Healthy Life: Mind Over Machine


By Ashley Hinson

As Seen on the KCRG TV-9 Early Morning News July 31, 2012:

HISTORY OF “BRAINGATE™”: In the late 90s, Dr. Donald Humphrey of Emory University invented a method for brain-computer interfaces, which became the basis for a patent. Shortly after, a Brown University spin-off called Cyberkinetics™ was formed to turn a collection of lab tests into a regulatory approved set of clinical trials for the first-generation neural interface system: the result was the BrainGate™ Neural Interface System. Based on intellectual property from Emory, Brown, The University of Utah, Columbia, and MIT—as well as Cyberkinetics own patent portfolio—Cyberkinetics created a brain-implantable sensor on a Bionic® computer chip smaller than the size of a penny to monitor brain activity in patients and convert the intention of the user into commands. In 2004, the U.S. Food and Drug Administration (FDA) granted Cyberkinetics the first of two Investigational Device Exemptions (IDEs) to perform the research. In the summer of 2009, BrainGate, Co. acquired the rights and assets for the BrainGate™ technology and intellectual property from Cyberkinetics™. Now, they have the long-term goal of creating a brain implant that allows people to use their thoughts to control electrical devices and they hope these technologies will become a powerful means to restore communication, mobility, and independence to people in need. (Source: BrainGate)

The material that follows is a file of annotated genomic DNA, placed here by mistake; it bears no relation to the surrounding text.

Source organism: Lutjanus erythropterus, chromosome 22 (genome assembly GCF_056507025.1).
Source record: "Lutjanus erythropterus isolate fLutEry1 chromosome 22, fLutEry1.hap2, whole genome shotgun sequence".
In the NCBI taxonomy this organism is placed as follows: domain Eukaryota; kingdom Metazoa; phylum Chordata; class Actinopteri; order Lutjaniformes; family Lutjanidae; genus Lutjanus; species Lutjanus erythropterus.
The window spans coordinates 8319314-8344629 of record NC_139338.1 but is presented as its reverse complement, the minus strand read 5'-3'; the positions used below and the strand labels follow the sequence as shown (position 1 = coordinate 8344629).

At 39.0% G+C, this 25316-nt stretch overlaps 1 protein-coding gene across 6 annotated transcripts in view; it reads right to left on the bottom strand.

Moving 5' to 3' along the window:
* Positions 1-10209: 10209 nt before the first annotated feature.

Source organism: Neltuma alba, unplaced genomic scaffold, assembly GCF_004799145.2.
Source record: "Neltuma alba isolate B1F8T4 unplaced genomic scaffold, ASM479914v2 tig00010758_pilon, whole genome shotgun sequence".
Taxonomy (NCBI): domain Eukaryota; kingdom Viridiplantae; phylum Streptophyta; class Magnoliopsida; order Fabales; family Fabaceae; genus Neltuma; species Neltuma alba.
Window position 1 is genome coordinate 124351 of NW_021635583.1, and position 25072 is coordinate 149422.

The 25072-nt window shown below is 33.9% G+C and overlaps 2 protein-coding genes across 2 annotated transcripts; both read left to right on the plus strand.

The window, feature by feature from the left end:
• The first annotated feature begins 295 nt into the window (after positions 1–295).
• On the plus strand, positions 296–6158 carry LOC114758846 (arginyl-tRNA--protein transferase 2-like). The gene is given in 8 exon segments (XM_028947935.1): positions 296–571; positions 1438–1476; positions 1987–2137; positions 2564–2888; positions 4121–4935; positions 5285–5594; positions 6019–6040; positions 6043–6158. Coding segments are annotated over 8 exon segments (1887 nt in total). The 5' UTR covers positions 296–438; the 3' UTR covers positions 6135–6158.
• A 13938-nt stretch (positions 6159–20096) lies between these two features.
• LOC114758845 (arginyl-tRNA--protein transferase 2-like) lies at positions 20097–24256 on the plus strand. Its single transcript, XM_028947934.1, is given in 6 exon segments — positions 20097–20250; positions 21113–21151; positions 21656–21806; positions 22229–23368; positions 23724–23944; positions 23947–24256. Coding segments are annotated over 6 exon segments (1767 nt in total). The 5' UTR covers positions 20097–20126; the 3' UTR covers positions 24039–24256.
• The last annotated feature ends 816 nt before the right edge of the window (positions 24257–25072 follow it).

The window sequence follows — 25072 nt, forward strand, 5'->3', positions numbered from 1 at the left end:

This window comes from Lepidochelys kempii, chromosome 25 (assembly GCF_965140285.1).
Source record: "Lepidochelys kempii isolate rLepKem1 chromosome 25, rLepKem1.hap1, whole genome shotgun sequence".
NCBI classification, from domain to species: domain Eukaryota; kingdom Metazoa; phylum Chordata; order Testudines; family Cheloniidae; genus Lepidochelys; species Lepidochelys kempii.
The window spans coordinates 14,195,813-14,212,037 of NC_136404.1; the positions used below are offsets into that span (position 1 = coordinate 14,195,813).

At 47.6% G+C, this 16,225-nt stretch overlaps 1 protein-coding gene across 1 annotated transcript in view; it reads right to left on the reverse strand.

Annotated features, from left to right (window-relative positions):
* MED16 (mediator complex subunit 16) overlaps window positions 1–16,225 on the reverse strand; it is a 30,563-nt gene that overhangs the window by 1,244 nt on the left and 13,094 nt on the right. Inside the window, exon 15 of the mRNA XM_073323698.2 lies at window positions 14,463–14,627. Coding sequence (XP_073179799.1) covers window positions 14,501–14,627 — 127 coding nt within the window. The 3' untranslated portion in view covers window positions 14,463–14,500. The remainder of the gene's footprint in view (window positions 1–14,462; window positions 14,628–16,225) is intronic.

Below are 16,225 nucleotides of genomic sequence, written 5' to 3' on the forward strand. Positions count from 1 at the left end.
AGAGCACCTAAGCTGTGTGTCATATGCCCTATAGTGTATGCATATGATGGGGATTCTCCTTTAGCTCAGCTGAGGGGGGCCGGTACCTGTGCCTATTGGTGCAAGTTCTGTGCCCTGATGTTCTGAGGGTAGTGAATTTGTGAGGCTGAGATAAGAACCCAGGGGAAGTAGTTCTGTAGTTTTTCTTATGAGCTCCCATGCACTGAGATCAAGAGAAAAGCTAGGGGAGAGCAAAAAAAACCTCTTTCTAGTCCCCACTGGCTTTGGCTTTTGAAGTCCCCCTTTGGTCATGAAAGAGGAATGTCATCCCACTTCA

HOW IT WORKS: Tiny chips are implanted in the brain. Those electrodes then tap into electrical signals from brain cells that command movement. They are able to bypass a broken spinal cord and relay the messages to the robotic third arm. (Source: BrainGate)
DARPA ARM: The robotic ARM (Autonomous Robotic Manipulation) was developed by the Johns Hopkins University Applied Physics Laboratory, which developed the humanlike arm in a $100 million project for DARPA, the Pentagon's research agency. It was designed to be closer to a natural arm than any existing prosthetic device in its appearance, ability and connection to the body. It has 22 degrees of motion, including four fingers that move independently, a thumb that pivots on a ball joint — a first for the prosthetics industry — as well as a powered shoulder, elbow and wrist. It weighs about nine pounds, around the weight of a natural limb.
(Source: USA Today, Healio)

EXPERIMENT UPDATE: The ARM program is developing software to perform human-level tasks quickly with minimal direction. During rigorous testing in November 2011, the best team achieved 93% success in grasping modeled and unmodeled objects. The ARM program has entered its second phase, where focus turns to complex bimanual manipulation scenarios. (Source: DARPA)

 For More Information, Contact:
Anita Srikamav
University of Pittsburg School of Medicine

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